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From Kelven Yang <kelven.y...@citrix.com>
Subject Security aspects of CloudStack console access
Date Sat, 21 Apr 2012 00:58:19 GMT
>From time to time, we received a number of emails from security experts who want to raise
concerns about accessing the guest console. We've listened and started to address these security
concerns in upcoming releases. I'd like to throw a brief introduction in this area and would
like to gather feedbacks from CloudStack development community.

1. Design principal of CloudStack console access service

   a) Separate control path and data path
	CloudStack Management server manages control traffic, console service VMs manage data (access)
traffic. Which means that as soon as CloudStack management server has helped setup the access
session, it will go out of the picture. A access session will be solely conducted within a
console service VM from then on.

   b) Console service VM is stateless
	Console service VM works in stateless mode, this is to allow an easy scale-out solution.
CloudStack management server will automatically launch necessary service VMs based on current
system load. A stateless service VM leads to the design of having management server to help
negotiate, authenticate and setup the access session.

2. How it works
To start a console access session, management server first generates an access token, assigns
a service VM instance, and then redirects client browser (in a new window) to initiate the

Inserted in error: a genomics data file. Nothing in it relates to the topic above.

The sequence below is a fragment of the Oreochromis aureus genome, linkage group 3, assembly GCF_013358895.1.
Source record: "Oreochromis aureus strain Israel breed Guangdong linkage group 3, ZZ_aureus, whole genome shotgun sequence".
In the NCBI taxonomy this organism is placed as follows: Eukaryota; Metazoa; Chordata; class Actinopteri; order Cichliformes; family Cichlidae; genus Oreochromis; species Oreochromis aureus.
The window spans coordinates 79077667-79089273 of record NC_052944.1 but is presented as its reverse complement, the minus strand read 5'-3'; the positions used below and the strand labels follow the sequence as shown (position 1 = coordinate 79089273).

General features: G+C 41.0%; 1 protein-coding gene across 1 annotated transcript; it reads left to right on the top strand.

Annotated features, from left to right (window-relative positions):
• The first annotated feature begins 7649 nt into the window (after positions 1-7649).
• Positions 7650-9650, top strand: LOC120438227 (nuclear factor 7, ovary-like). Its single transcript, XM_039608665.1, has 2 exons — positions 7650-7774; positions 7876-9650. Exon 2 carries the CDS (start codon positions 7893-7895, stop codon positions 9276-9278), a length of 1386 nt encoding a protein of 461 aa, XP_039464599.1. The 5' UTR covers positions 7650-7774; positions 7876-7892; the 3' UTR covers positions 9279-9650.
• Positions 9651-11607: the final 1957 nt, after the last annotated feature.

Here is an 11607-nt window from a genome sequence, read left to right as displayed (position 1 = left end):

session to the target service VM with the access token.

When service VM receives the access request, it relays the authentication request to management
server presenting the token passed from client browser. At this phase, if management service
is running as a CloudStack management server cluster, the request may be relayed to a different
management server instance other than where the original token was generated on.

If the request can be authenticated successfully, an access session will be open in the service
VM. After this point, user will be able to access the guest VM via a AJAX viewer sent from
the service VM to client browser.

3. Security aspects
	a) Passing access token.
	We originally rely on management server secured web session to protect the access info, the
access info appears in clear text in browser url. A lot of people have raised concerns of
this. To address the concern, we now wrap the access information into an DES encrypted access
token, DES encryption key is randomly generated at per CloudStack installation basis. The
DES encryption key will also be passed to console service VM via our SSL-enabled agent/management
server channel so that service VM would be able to continue performing security validation
after management server has gone out of the picture.

Access token is also time-stamped by management server. Session authentication should happen
within the time period, otherwise, access will be declined. If management service is running
as a management server cluster, all management server instances have to be time-synced.

	b) Securely access to hypervisor VNC sessions
	We recently added support to use XenServer secure access API to secure the traffic between
console service VM and XenServer host. For KVM/VMware, a random generated hypervisor password
will be included inside the access token, console service VM uses the information to setup
the security within the VNC protocol framework.

I hope I have done a good explanation work, if you do have further security concerns, please
feel free to drop your feedback on this to the list.

Kelven


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